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Cancer-Causing Chromium Discovered in California Soil After Destructive Wildfires

3 months ago
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Scientists recently tested soil after very hot wildfires in Northern California. They found high levels of hexavalent chromium, a metal that causes cancer. They think the extreme heat from the fires changed chromium already in the soil into this dangerous form.

The discovery was made public in a new scientific paper. It makes scientists worry more about health risks from breathing wildfire smoke. Scott Fendorf, a Stanford professor involved in the study, said this changes how they view the hazards of smoke exposure.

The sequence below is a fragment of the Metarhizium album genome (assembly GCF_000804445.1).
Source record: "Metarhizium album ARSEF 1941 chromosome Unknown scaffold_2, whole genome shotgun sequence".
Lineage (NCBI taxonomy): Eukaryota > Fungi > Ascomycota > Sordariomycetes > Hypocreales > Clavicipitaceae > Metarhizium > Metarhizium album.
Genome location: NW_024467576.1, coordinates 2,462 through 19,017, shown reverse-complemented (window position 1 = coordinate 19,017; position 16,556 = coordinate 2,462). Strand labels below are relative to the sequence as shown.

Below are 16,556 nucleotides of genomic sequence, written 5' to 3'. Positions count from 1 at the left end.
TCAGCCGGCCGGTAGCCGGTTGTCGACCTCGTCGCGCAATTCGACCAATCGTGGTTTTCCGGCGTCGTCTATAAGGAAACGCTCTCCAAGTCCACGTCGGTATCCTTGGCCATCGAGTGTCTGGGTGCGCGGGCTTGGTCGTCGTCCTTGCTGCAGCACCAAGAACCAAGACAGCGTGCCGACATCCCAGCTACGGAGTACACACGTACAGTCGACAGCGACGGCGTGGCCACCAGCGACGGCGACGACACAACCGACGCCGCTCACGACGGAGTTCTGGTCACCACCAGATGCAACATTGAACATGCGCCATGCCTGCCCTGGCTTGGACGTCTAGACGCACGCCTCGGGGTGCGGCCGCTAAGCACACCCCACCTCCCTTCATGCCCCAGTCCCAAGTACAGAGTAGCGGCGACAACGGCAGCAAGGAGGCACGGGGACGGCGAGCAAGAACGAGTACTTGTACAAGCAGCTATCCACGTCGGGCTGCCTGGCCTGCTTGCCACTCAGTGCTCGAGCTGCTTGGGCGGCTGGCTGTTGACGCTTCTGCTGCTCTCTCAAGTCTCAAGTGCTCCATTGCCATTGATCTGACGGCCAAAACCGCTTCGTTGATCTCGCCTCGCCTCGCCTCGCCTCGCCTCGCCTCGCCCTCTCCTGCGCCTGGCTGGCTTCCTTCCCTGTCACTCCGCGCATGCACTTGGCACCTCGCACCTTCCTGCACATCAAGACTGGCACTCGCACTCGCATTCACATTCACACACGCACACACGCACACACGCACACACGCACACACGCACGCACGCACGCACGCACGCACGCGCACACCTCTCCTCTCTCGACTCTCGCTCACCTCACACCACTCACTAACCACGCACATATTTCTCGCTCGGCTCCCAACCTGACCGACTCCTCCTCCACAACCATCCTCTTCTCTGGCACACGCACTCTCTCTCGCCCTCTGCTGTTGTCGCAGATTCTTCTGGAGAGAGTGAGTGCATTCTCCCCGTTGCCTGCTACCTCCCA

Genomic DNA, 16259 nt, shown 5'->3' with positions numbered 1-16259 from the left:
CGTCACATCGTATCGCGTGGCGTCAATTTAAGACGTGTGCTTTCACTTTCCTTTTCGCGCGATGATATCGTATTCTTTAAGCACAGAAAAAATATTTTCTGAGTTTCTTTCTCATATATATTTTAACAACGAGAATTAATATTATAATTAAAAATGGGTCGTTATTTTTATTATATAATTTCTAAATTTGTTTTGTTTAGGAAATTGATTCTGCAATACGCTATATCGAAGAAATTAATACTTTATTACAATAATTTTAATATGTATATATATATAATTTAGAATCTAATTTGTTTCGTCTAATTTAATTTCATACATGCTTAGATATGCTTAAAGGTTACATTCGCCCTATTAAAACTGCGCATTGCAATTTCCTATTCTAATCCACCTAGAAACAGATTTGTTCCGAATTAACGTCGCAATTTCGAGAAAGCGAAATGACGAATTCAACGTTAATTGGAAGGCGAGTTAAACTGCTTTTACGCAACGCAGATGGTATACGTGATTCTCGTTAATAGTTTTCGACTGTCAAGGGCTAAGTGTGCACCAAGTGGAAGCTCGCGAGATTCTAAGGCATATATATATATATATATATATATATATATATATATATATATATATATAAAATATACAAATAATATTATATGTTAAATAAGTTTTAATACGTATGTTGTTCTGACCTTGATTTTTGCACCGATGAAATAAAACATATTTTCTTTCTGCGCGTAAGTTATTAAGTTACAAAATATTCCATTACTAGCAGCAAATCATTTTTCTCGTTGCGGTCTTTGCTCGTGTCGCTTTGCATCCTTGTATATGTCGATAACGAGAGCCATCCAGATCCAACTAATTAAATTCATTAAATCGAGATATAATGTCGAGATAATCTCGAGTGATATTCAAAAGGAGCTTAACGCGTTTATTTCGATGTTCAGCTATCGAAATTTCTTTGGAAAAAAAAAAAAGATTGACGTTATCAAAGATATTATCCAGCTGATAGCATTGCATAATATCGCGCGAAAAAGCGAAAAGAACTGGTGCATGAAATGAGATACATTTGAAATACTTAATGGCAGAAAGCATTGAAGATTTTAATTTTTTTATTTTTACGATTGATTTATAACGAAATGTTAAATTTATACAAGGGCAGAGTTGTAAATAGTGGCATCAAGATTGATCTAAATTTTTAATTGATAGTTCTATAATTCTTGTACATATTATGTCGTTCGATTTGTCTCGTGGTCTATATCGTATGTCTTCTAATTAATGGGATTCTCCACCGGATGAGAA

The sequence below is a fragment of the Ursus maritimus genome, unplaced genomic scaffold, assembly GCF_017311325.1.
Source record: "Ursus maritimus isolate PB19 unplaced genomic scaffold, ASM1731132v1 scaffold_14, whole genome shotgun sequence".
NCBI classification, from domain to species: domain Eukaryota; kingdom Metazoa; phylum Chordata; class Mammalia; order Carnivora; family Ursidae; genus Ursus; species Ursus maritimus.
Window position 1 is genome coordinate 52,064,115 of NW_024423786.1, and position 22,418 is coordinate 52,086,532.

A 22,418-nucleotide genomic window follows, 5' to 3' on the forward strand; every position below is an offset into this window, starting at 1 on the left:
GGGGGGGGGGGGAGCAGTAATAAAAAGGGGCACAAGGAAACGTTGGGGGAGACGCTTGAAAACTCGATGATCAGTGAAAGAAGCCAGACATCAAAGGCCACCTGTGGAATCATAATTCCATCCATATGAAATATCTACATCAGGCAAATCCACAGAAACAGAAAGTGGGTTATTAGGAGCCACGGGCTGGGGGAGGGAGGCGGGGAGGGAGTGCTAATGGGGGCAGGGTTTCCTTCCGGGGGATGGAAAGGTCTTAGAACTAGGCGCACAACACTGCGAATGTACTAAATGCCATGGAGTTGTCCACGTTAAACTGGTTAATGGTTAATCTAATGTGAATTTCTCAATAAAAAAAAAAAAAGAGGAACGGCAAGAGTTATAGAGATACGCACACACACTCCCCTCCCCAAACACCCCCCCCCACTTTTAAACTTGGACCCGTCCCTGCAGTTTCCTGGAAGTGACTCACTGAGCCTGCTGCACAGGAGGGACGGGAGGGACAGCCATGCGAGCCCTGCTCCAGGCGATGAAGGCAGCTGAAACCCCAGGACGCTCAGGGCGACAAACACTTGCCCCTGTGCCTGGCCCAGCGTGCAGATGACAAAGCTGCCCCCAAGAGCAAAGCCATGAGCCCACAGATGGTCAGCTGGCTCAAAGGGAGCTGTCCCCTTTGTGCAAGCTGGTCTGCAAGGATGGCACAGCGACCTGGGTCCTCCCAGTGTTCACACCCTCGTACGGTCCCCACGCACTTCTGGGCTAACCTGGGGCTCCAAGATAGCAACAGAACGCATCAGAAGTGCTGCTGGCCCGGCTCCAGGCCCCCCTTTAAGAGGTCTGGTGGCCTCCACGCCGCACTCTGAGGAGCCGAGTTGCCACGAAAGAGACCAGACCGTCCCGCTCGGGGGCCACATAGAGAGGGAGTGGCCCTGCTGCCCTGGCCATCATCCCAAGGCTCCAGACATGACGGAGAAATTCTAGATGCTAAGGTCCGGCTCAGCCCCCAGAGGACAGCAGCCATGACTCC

Fires worsened by climate change burn hotter and longer. This can turn more normal metal in soil into cancer-causing chromium pollution. Fierce fires spread this chemical far and wide in smoke or dust.

The impacted areas in California had just experienced major blazes. These included the destructive Kincade Fire in 2019 and the Hennessey Fire in 2020. Right after these fires, researchers gathered soil from 4 nature reserves. They went back for more samples months afterwards.

In total, they took about 38 soil samples from places burned severely or lightly, as well as unburned land. The results showed burning chaparral plants led to high chromium levels in nutrient-rich soil. But they found only minimal amounts where fires burned gently or not at all.

Alandra Lopez collected samples, seeing only ash for hours. She felt real worry when the lab work showed lots of toxic metal. Firefighters also face huge risks working daily amid dangerous smoke.

Ongoing studies aim to understand health threats better to protect people and wildlife. Simple precautions like masks can help lower risks today until long-term solutions arise.


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